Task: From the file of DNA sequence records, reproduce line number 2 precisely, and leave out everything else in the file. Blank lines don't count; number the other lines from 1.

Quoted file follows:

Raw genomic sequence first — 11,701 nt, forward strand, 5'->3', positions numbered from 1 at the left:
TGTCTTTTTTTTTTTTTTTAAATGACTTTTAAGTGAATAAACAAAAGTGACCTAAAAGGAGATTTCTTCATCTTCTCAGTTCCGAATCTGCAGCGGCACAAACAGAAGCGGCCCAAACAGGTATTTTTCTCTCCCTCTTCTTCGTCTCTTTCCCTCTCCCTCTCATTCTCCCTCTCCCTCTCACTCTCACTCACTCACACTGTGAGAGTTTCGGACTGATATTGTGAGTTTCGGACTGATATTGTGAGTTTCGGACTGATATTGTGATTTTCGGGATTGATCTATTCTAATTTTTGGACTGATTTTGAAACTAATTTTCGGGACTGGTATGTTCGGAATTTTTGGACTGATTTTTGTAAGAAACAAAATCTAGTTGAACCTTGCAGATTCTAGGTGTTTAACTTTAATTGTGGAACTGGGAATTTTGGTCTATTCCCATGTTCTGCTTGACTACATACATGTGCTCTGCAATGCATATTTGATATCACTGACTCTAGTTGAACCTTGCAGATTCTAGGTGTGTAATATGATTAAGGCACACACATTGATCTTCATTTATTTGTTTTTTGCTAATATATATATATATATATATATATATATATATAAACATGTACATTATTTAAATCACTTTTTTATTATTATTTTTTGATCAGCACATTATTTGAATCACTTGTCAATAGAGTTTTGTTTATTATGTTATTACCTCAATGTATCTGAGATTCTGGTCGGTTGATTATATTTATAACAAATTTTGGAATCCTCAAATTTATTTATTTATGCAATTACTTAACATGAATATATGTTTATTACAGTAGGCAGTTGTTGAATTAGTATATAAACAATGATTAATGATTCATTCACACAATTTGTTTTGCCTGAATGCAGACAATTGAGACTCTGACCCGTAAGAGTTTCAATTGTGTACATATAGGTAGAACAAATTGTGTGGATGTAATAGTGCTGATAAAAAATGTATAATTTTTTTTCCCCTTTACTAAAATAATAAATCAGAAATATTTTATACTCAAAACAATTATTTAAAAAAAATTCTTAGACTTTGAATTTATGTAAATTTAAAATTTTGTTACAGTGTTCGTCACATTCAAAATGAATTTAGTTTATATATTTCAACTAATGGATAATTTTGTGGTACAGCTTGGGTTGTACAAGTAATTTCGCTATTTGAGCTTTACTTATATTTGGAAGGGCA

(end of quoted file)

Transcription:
TGTCTTTTTTTTTTTTTTTAAATGACTTTTAAGTGAATAAACAAAAGTGACCTAAAAGGAGATTTCTTCATCTTCTCAGTTCCGAATCTGCAGCGGCACAAACAGAAGCGGCCCAAACAGGTATTTTTCTCTCCCTCTTCTTCGTCTCTTTCCCTCTCCCTCTCATTCTCCCTCTCCCTCTCACTCTCACTCACTCACACTGTGAGAGTTTCGGACTGATATTGTGAGTTTCGGACTGATATTGTGAGTTTCGGACTGATATTGTGATTTTCGGGATTGATCTATTCTAATTTTTGGACTGATTTTGAAACTAATTTTCGGGACTGGTATGTTCGGAATTTTTGGACTGATTTTTGTAAGAAACAAAATCTAGTTGAACCTTGCAGATTCTAGGTGTTTAACTTTAATTGTGGAACTGGGAATTTTGGTCTATTCCCATGTTCTGCTTGACTACATACATGTGCTCTGCAATGCATATTTGATATCACTGACTCTAGTTGAACCTTGCAGATTCTAGGTGTGTAATATGATTAAGGCACACACATTGATCTTCATTTATTTGTTTTTTGCTAATATATATATATATATATATATATATATATATAAACATGTACATTATTTAAATCACTTTTTTATTATTATTTTTTGATCAGCACATTATTTGAATCACTTGTCAATAGAGTTTTGTTTATTATGTTATTACCTCAATGTATCTGAGATTCTGGTCGGTTGATTATATTTATAACAAATTTTGGAATCCTCAAATTTATTTATTTATGCAATTACTTAACATGAATATATGTTTATTACAGTAGGCAGTTGTTGAATTAGTATATAAACAATGATTAATGATTCATTCACACAATTTGTTTTGCCTGAATGCAGACAATTGAGACTCTGACCCGTAAGAGTTTCAATTGTGTACATATAGGTAGAACAAATTGTGTGGATGTAATAGTGCTGATAAAAAATGTATAATTTTTTTTCCCCTTTACTAAAATAATAAATCAGAAATATTTTATACTCAAAACAATTATTTAAAAAAAATTCTTAGACTTTGAATTTATGTAAATTTAAAATTTTGTTACAGTGTTCGTCACATTCAAAATGAATTTAGTTTATATATTTCAACTAATGGATAATTTTGTGGTACAGCTTGGGTTGTACAAGTAATTTCGCTATTTGAGCTTTACTTATATTTGGAAGGGCA